The third way of building trust with customers that Amazon has identified is authenticity.
“Ninety-four percent of consumers are more loyal to products that are transparent,” said Johnson.
Therefore it’s down to brands to communicate how they source their ingredients or how much and what types of packaging they use because they’re becoming part of the decision-making process for more and more potential customers.
What Amazon is to the U.S., Alibaba is to China, and Sébastien Badault, the Managing Director for France, was a surprise guest at this year’s event. He detailed the monumental effort that was required to create and maintain a platform that builds trust with both brands of all sizes and consumers of all tastes.
Over the past 20 years the company has had to convince businesses that it will protect their brands and their products and reassure customers that even if they live in the most remote regions of the country, it has the logistical strength to deliver.
“It works because we treat brands and consumers as clients that we’re serving,” said Badault.
Today, the platform is so respected and engaging that its 500 million users spend 30 minutes on it a day, every day. But this has only been possible by leveraging technology to create confidence.
“We provide a layer of technology that wraps customers and brands together,” Badault explained.
Customers are free to comment and share content on the platform while brands have complete carte blanche as to their product pages, including pricing – be that brand David Beckham’s House 99 or the local grocery store. The two forms of engagement deliver data and insights that Alibaba shares with brands and uses itself to make targeted content and marketing.
“This is insight [about Chinese consumer behavior] non-Chinese brands could not get otherwise,” Badault pointed out.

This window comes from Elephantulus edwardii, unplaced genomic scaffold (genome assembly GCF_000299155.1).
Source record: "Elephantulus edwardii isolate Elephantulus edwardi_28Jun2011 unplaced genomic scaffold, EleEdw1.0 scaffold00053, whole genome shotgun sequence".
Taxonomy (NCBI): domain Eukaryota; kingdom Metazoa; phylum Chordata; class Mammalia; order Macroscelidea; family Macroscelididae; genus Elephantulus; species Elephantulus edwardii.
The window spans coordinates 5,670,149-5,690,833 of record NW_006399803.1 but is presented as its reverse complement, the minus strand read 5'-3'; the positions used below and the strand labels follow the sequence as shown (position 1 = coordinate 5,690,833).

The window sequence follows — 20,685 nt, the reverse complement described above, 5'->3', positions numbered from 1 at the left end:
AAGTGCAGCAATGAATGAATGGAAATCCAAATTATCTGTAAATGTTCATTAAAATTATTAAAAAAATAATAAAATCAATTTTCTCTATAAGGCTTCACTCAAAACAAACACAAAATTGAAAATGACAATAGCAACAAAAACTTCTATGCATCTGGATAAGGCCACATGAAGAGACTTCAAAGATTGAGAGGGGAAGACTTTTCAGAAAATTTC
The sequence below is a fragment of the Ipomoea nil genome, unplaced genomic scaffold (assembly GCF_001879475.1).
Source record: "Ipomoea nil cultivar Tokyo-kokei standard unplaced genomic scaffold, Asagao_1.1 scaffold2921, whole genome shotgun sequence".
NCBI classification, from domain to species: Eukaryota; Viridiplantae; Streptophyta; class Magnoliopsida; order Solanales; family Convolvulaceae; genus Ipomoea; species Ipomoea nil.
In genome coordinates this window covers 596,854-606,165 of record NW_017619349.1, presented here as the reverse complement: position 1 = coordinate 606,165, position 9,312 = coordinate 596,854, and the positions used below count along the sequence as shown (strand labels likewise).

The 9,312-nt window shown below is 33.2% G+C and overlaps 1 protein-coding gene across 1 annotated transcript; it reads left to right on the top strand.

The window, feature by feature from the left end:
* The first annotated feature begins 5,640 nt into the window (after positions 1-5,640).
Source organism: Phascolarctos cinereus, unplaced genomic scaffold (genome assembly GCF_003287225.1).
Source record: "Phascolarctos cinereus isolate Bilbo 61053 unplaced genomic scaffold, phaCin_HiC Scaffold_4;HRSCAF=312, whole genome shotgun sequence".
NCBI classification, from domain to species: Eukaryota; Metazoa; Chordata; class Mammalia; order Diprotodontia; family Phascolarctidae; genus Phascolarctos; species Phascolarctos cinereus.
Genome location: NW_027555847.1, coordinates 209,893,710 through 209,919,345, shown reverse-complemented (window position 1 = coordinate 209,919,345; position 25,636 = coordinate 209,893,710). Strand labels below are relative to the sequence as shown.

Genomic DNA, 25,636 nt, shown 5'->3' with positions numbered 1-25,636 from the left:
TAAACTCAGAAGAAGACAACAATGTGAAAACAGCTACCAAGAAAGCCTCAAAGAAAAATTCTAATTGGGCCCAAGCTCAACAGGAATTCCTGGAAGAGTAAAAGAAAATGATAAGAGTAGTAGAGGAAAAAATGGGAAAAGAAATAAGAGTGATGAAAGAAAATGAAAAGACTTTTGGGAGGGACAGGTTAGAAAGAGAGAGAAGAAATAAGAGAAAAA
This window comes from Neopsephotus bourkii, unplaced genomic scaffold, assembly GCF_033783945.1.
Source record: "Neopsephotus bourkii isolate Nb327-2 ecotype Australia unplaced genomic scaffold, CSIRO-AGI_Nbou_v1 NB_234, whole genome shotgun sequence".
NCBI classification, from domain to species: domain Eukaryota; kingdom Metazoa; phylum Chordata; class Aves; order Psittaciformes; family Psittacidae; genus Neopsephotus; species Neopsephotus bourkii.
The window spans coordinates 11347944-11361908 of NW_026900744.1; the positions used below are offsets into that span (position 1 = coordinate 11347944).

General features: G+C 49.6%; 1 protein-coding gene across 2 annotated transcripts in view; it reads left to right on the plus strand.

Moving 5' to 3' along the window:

For instance, when Mondelēz International launched Oreo Cookies in China they didn’t sell well, despite the buzz around the product. Alibaba’s platform insights found that customers wanted to buy them as single serving snacks. The company repackaged the cookies as individual treats and now it’s the brand’s biggest selling product in China.
How it communicates has been key to Twitter’s turnaround. Two years ago, the world’s media were predicting its death. As Laurent Buanec, Deputy Managing Director, Twitter France reflected during his keynote: “Growth was flat, revenues were flat and we weren’t making a profit.”
However, as 2018 becomes 2019, the company is attracting users again. Revenues are up 24 percent and so are profits.
And it’s all been achieved because even new companies sometimes need to transform and to reevaluate the message they present to their customers. For example, Twitter saw that it’s not a social network, it’s a news and current affairs service.
“We decided to focus on doing fewer things and doing them better, starting with health,” explains Buanec.
Twitter realized that it has a responsibility to improving the serenity and the health of public debate and that within that debate, it has to hold itself accountable.
“To reinforce trust, we use Twitter to directly solicit feedback and advice from users,” Buanec said.
While to increase transparency even further beyond the Twitter bubble, the company invited two journalists from the New York Times into its headquarters to witness and report on how the firm conducts business.
But whether it requires news reporting or leveraging the emotional intelligence of human contact center agents, what this year’s event makes abundantly clear is that regardless of business type or business stage, from storied incumbent to disruptive start up, every organization needs to put trust and how that trust is communicated, at the heart of their business.